Shining Through: Proving Autism Wrong at a NASCAR Race

As you know, MommyQ is a huge NASCAR fan and has been for many years. Oddly enough, I grew up in Virginia and had no interest in NASCAR whatsoever while living there. Now I’m practically a Texan and a NASCAR fan for about 3 years. My hubby & I headed to Texas Motor Speedway last weekend for the Samsung 500. Yeehaw! What started out as a rainy, cold, muddy mess turned out to be one of the best weekends ever.

We arrived hoping for sunshine, but spent the day in a gloomy, wet mess. We’ve seen races get rained out on television many times, but this was the first one we had to experience in person. Not fun! The worst part was the mudfest in the parking lot. We got stuck almost instantly, but thanks to pushes from a few fans (in exchange for beer) we got out and found a tiny slice of dry land. Anyway, we shopped for fan gear and ate corny dogs and then they called the race. The new start time was noon on Monday. Back to Austin…

During the 3-hour drive home on Sunday, we decided to come back the next day for the race and bring our kiddos. Our little ones are HUGE NASCAR fans and we thought it would be the ultimate surprise. As you may know, our oldest child is 5 and was diagnosed with Autism Spectrum Disorder a few years ago. What could make a NASCAR race difficult for an autistic child? They usually detest loud noises, they don’t do well in huge crowds, they become easily overstimulated in a stadium environment and so on. We discussed the potential issues and decided to give it a try anyway.  Three more hours in the car that may or may not be worth the effort.

To make a long story short, our kids were in shock & awe as soon as they heard the roar of the engines. We arrived a bit late, so the race was underway. In Dallas, you can hear the cars long before you can see them. With headphones on securely, we walked up the stadium steps and the look on my kid’s faces was a look I will always remember. Sheer joy! The youngest was a bit scared of the noise, even with headphones. But my oldest child defied every trait of autism and he was in heaven. He immediately started pointing to the cars as they flew by us at an amazing rate of speed and named the drivers.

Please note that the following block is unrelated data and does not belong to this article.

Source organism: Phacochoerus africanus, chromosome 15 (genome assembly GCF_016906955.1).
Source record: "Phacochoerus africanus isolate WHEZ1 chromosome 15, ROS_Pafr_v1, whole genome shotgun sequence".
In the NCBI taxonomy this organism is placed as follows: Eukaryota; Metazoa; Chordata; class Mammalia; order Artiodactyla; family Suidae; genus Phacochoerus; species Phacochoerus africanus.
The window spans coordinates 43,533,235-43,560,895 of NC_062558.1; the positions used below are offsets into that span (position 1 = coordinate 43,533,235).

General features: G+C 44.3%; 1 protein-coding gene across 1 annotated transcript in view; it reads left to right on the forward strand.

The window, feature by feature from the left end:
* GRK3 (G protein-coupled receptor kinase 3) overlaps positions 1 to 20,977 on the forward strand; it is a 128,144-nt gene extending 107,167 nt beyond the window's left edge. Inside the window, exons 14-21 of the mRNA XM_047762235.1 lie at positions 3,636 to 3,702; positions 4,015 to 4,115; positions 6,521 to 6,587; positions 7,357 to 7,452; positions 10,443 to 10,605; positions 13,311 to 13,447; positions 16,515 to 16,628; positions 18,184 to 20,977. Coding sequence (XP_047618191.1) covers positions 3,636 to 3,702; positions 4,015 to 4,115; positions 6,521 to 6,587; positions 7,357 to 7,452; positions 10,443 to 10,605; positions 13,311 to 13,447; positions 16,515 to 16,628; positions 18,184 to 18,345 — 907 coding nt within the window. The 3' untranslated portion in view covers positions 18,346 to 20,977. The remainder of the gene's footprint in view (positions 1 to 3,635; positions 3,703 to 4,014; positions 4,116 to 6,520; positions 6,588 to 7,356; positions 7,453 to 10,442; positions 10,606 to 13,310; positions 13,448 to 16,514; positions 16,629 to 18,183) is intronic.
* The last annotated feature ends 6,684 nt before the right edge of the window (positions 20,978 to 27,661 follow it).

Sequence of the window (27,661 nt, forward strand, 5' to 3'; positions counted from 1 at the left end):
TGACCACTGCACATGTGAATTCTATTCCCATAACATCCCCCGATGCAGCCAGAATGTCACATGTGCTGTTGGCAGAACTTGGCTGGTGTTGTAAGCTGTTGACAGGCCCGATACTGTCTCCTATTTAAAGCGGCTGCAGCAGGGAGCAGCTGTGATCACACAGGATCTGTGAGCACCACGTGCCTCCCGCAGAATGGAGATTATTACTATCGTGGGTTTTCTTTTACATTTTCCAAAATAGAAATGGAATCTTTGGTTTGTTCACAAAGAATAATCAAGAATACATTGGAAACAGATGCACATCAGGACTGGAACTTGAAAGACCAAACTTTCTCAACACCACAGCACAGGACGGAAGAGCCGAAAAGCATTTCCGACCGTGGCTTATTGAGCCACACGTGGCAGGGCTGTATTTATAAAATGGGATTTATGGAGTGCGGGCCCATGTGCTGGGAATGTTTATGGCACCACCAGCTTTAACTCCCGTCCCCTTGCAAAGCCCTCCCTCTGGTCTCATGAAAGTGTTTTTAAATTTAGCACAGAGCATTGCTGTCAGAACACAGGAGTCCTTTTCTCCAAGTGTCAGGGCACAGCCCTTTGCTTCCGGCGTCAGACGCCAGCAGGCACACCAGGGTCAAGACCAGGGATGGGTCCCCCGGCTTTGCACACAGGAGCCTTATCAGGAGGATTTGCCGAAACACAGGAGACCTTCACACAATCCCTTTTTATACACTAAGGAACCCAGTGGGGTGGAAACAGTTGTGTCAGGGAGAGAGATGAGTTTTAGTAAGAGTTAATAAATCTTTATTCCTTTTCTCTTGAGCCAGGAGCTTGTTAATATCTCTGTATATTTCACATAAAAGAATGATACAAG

We stood there for a moment, all of us trying to absorb the thrill and the magnitude of the race. We moved to our seats and my little distracted duck continued to point at each car until he had probably named them all about 10 times. Last year, this would not have happened. Last year it was hard to simply communicate, let alone attend an event this big and this loud with so many moving pieces. I’m not sure he would’ve understood where he was or made the connection or understood he was supposed to sit and watch. It would’ve been a three hour drive for a 10 minute stay.

Monday was special because we enjoyed a family pastime together as any normal family. We cheered when our drivers did well and cheered even louder when Jeff & Tony wrecked right in front us! We avoided the rain and enjoyed a beautiful cloudy day together, inhaling race fuel and cigarette smoke. Sounds gross, but it’s the smell that lets you know you’re a true fan. Best of all, two things were shining that day — the sun and my son.